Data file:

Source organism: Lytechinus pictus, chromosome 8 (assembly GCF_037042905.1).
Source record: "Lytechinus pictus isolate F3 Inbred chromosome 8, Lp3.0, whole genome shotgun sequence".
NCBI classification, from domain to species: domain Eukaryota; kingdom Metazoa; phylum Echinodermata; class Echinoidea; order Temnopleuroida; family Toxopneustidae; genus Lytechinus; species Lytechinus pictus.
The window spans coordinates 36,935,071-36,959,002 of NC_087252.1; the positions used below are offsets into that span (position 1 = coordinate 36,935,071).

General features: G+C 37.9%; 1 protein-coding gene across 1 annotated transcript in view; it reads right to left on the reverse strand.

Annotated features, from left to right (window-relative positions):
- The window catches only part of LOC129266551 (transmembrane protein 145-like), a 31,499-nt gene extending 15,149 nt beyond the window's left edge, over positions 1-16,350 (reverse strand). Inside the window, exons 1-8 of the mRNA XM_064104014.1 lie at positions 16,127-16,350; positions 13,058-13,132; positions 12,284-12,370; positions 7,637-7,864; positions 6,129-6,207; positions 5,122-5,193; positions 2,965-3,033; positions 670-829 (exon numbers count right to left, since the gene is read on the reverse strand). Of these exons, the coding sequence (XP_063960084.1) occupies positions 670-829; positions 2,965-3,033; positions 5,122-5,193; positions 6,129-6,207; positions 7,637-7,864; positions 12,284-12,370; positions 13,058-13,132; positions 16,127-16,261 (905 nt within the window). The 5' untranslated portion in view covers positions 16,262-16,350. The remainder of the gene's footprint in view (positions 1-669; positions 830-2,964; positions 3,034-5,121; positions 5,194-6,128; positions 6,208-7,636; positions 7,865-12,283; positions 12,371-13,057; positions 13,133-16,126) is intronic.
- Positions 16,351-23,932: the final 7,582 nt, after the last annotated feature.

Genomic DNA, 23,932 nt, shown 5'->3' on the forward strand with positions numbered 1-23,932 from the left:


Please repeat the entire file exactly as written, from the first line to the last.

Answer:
Source organism: Lytechinus pictus, chromosome 8 (assembly GCF_037042905.1).
Source record: "Lytechinus pictus isolate F3 Inbred chromosome 8, Lp3.0, whole genome shotgun sequence".
NCBI classification, from domain to species: domain Eukaryota; kingdom Metazoa; phylum Echinodermata; class Echinoidea; order Temnopleuroida; family Toxopneustidae; genus Lytechinus; species Lytechinus pictus.
The window spans coordinates 36,935,071-36,959,002 of NC_087252.1; the positions used below are offsets into that span (position 1 = coordinate 36,935,071).

General features: G+C 37.9%; 1 protein-coding gene across 1 annotated transcript in view; it reads right to left on the reverse strand.

Annotated features, from left to right (window-relative positions):
- The window catches only part of LOC129266551 (transmembrane protein 145-like), a 31,499-nt gene extending 15,149 nt beyond the window's left edge, over positions 1-16,350 (reverse strand). Inside the window, exons 1-8 of the mRNA XM_064104014.1 lie at positions 16,127-16,350; positions 13,058-13,132; positions 12,284-12,370; positions 7,637-7,864; positions 6,129-6,207; positions 5,122-5,193; positions 2,965-3,033; positions 670-829 (exon numbers count right to left, since the gene is read on the reverse strand). Of these exons, the coding sequence (XP_063960084.1) occupies positions 670-829; positions 2,965-3,033; positions 5,122-5,193; positions 6,129-6,207; positions 7,637-7,864; positions 12,284-12,370; positions 13,058-13,132; positions 16,127-16,261 (905 nt within the window). The 5' untranslated portion in view covers positions 16,262-16,350. The remainder of the gene's footprint in view (positions 1-669; positions 830-2,964; positions 3,034-5,121; positions 5,194-6,128; positions 6,208-7,636; positions 7,865-12,283; positions 12,371-13,057; positions 13,133-16,126) is intronic.
- Positions 16,351-23,932: the final 7,582 nt, after the last annotated feature.

Genomic DNA, 23,932 nt, shown 5'->3' on the forward strand with positions numbered 1-23,932 from the left: